Re: update_mmu_cache(): fault or not fault ?

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> You can track this in your port specific code.  That's what I do on
> sparc64 to deal with this case.  I record the TLB miss type (D or I
> tlb), and also whether a write occurred, in a bitmask.  Then I check
> this in update_mmu_cache() to decide whether to prefill.
> I store it in current_thread_info() and clear it at the end of fault
> processing.
> Just grep for "FAULT_CODE_*" in the sparc64 code to see how this
> works.

Yup, that would work, thanks. I'll look into it. I just did something
similar on ppc64 for i/d cache coherency. On CPUs with support for no
executable pages, we map pages non-exec and do the cache flush on the
resulting exec fault. That means however that when faulting in text
pages that haven't been used yet (typically app launch), we would take
the linux page fault, put a PTE in, have update_mmu_cache() put a read
HPTE in the hash table without exec permission, then take a new fault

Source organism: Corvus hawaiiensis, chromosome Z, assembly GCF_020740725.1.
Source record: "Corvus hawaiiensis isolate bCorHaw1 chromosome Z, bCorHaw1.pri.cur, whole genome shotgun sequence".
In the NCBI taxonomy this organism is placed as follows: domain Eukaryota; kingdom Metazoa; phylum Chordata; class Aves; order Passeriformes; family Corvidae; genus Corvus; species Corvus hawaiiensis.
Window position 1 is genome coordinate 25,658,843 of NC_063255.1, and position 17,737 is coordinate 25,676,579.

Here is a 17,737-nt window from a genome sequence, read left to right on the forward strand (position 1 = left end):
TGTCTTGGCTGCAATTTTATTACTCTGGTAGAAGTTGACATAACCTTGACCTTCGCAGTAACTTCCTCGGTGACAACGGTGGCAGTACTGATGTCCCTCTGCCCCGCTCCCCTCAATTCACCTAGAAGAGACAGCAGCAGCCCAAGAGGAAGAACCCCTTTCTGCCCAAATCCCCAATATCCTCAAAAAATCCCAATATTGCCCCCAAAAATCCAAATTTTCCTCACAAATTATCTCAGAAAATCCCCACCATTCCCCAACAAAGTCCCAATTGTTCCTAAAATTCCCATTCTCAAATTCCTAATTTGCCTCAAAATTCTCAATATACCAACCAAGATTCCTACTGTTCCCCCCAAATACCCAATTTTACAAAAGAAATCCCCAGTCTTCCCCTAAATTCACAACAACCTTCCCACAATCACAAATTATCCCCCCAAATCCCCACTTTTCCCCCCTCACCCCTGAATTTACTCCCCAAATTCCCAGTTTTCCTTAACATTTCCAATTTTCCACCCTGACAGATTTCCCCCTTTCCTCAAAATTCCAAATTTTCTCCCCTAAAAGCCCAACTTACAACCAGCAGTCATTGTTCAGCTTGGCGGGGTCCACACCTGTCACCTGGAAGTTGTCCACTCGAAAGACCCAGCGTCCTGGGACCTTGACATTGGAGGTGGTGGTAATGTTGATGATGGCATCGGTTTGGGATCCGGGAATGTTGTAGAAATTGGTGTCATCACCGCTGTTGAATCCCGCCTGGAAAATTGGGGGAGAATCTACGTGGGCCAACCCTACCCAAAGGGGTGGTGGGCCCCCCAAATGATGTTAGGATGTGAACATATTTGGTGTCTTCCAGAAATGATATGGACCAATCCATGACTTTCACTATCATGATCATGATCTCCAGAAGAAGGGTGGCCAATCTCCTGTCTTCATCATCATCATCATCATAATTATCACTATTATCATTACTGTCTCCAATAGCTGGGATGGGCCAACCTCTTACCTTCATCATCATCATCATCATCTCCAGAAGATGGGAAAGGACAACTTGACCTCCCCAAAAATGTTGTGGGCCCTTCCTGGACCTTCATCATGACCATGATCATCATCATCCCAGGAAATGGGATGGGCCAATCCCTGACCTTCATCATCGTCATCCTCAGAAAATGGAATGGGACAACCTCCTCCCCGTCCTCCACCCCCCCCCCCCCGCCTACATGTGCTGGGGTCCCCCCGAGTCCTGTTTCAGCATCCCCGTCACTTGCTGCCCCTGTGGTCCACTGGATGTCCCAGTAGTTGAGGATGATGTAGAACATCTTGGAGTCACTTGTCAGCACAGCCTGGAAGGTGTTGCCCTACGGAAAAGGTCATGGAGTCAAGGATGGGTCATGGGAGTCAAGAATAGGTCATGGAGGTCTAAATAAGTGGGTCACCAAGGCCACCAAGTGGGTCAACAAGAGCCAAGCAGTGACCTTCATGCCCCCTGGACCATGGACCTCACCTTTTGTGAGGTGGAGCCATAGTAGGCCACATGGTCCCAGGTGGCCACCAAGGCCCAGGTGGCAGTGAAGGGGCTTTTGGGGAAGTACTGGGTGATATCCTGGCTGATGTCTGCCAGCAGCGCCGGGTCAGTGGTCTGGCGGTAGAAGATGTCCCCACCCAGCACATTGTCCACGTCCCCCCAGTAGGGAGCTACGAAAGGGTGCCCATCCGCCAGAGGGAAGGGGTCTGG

(exec permission violation), do the flush & return.

I just hacked in some code to test in update_mmu_cache() (just using
current->thread.regs->trap for now) if we come from an instruction
access exception, then do the cache sync and hash in an executable HPTE
(if the linux PTE is executable of course) directly so we avoid the
double fault. It's currently deep into a patch that does many more
things, so I didn't yet have a chance to bench separately, but I'll try
to get some numbers, might grab a little bit more perfs on app launch on
my G5 :)

> Although, I'm ambivalent as to whether prefilling helps at all.

If it's really only ever done on faults, I fail to see how it can hurt
at least, since we are basically just removing the cost of a second
exception. Wether it's useful in practice probably depends on the cost
of taking such an exception on a given CPU. Difficult to say without
some benchmarking...


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